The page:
“How Beautiful We Are” by Imbolo Mbue

How Beautiful We Were

Genre: Literary Fiction
Publisher: Random House
Pub. Date: March 9, 2021

Imbolo Mbue is a formidable storyteller. Gripping from the first sentence to the last, “How Beautiful We Were” is a novel detailing decades of suffering endured by families in a small fictional African village where an American oil company has arrived ready to drill. (Sounds familiar right)? The oil company is in cahoots with their corrupt dictator. Pipeline spills.  Children die. This multi-generational novel is told through the eyes of the village children while they are still children, as teens, and finally as adults. Different characters at different stages of their life narrate.  However, the storyline is not linear, and slow paced, which can confuse the reader. As the narrators change, the reader learns something new from the perspective of each of them. You will meet a grandmother who was a child herself when the Americans came. She has memories of life before there was an oil company. Her narrations are very different from, Sahel’s, her daughter-in-law.

The village has someone who they appropriately call, the madman. Through him, the author takes an opportunity to pronounce the unfairness to the village by the soldiers. The madman unintentionally pushes the soldiers too far. Blood is spilled. The author ensures that the reader feels just how unsympathetic the government is towards its own people. When questioned the soldiers state how where they to know that he was mad and didn’t understand the meaning of stealing their keys.

Sahel has a daughter, Thula, who didn’t speak for eleven days after the massacre. She is written as a feminist who is inspirational heroine.  We meet Thula when she was an intelligent 10-year-old girl. As a teen, she was always a bit different from the other girls. She was not interested in marriage or having a hut of her own. She was interested in education. In 1980, she leaves her village to go to America for higher levels of education.  It is in America where she takes part in political activism. She returns in 1988 as a revolutionary.  

Mbue creates empathy and feelings of fondness for her long-suffering characters. Their beauty shows when they are not grieving, the villagers find happiness in each other, their village lifestyle, their traditions, and their faith in the spirits. The author’s ability to make every character’s narration uniquely important to the novel is impressive and seldom dull.  Yet somehow, the dialogue is not as engaging as it should be. Still, the author paints such a fascinating picture of people wronged by their government and Western greed that you will become deeply invested in the village and want to jump into the tale and fight with them. Think of the movie, “Erin Brockovich.”  “How Beautiful We Are” is the sort of novel that you will reflect upon long after you have read the last page.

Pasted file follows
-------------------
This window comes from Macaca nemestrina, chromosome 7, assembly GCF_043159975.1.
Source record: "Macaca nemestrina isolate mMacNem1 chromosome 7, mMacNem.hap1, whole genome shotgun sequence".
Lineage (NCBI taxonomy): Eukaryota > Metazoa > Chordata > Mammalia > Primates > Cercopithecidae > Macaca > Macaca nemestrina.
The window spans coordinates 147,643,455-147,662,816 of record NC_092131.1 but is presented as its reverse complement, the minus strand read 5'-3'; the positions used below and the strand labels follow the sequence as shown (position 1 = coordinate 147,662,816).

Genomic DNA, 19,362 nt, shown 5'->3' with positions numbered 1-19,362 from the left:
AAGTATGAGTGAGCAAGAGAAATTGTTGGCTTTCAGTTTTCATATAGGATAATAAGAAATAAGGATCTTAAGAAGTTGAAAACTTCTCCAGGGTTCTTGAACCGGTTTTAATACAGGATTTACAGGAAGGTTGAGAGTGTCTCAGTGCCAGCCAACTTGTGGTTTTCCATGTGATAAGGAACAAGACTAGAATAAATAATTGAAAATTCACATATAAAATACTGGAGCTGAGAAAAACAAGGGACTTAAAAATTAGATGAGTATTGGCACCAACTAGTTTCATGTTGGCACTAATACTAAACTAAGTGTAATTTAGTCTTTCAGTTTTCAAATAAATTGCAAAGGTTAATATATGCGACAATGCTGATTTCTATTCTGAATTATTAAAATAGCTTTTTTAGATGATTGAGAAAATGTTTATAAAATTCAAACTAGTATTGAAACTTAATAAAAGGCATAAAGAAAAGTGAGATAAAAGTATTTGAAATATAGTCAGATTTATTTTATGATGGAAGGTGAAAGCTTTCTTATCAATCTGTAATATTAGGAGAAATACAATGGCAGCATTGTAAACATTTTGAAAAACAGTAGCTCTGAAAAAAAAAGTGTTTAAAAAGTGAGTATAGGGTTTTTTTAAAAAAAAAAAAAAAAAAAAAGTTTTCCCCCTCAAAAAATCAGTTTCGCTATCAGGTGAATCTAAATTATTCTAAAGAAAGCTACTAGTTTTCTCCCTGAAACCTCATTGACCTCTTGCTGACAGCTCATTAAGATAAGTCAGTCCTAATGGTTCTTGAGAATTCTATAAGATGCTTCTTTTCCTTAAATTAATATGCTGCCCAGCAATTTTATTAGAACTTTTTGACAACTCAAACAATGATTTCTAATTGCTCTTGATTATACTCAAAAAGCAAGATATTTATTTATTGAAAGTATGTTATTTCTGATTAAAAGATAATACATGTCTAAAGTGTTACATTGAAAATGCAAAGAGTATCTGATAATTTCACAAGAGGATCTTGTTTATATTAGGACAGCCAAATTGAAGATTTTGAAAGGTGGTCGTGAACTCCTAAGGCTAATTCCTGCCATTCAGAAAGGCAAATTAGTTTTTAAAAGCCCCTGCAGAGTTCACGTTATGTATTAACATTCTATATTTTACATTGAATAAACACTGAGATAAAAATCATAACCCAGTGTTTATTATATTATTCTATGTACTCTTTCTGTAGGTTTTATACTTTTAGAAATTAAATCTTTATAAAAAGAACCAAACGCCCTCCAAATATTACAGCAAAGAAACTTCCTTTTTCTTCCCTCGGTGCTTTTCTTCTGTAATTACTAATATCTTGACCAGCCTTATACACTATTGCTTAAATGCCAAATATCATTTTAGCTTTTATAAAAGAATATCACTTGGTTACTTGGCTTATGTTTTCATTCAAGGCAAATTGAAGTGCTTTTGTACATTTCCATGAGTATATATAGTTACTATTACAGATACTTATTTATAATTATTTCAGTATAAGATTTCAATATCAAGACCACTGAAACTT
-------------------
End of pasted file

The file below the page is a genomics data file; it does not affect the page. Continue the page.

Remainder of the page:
I received this Advance Review Copy (ARC) novel from the publisher at no cost in
exchange for an honest review.

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7 thoughts on ““How Beautiful We Are” by Imbolo Mbue

      1. A classic. About what happens to an African village when whites come to try to “civilize” them. I read it in High School. It made a very significant impression on me and my thinking about race.

        Liked by 2 people

  1. I just finished this over the weekend as well and I loved it. It was a bit slow towards the end, but I was impressed by the multiple narrative perspectives and the way that Thula’s age-mates were represented at the collective “we” voice of “The Children”, especially when we think of how these characters are normally portrayed by the media of the large corporation country “terrorists”, such a belittling of a generation(s) long injustice and lack of accountability.

    I thought it was anecdotally interesting too, the reference to Thula’s Uncle’s books, including the post colonial landmark text by Frantz Fanon, The Wretched of the Earth, which is being reissued on October 19, its sixtieth anniversary edition. I haven’t read it, but I am tempted.

    I agree this novel could become a classic, it grasps a bold and expansive theme and manages to portray it through excellent storytelling, from a little told and underrepresented perspective. Brilliant.

    Liked by 1 person

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